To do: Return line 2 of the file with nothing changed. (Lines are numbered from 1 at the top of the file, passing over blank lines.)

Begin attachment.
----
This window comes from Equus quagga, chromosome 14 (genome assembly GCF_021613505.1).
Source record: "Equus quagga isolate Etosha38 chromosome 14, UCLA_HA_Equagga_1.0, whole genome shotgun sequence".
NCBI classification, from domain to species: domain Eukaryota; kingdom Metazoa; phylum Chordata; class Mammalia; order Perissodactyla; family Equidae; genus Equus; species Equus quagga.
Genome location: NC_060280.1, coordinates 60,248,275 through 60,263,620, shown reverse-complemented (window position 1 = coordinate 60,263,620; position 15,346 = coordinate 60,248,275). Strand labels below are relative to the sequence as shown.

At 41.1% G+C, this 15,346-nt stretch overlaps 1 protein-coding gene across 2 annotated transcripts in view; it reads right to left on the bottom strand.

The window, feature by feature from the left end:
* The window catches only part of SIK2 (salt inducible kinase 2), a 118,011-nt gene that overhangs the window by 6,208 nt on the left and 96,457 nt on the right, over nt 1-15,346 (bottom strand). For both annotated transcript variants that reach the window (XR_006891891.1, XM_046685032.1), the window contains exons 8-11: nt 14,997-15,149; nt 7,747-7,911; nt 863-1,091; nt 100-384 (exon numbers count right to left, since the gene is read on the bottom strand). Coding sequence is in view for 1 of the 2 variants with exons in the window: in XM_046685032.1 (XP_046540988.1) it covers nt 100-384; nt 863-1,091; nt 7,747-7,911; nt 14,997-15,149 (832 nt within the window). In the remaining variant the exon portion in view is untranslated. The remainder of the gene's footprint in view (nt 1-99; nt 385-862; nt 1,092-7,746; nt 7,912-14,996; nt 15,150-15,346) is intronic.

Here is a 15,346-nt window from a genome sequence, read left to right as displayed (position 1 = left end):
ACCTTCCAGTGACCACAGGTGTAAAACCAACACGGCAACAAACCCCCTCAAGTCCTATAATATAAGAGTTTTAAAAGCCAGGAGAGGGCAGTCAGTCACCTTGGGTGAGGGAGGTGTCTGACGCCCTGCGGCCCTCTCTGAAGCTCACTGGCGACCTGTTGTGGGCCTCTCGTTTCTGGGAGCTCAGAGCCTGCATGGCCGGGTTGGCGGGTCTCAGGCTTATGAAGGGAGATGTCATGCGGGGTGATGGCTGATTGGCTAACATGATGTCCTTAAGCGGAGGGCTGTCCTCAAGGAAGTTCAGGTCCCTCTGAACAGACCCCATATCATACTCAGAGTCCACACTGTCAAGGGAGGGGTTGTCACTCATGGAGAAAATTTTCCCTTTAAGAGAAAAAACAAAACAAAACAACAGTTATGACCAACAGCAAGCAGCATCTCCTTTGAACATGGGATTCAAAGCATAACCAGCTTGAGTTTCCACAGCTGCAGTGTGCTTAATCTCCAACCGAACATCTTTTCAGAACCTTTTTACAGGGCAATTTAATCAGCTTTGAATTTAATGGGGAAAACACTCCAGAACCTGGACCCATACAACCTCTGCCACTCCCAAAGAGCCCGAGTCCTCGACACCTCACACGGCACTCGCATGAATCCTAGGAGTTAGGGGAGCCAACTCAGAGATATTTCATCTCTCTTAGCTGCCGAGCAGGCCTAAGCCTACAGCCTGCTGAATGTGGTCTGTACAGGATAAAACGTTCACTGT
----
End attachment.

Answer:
Source record: "Equus quagga isolate Etosha38 chromosome 14, UCLA_HA_Equagga_1.0, whole genome shotgun sequence".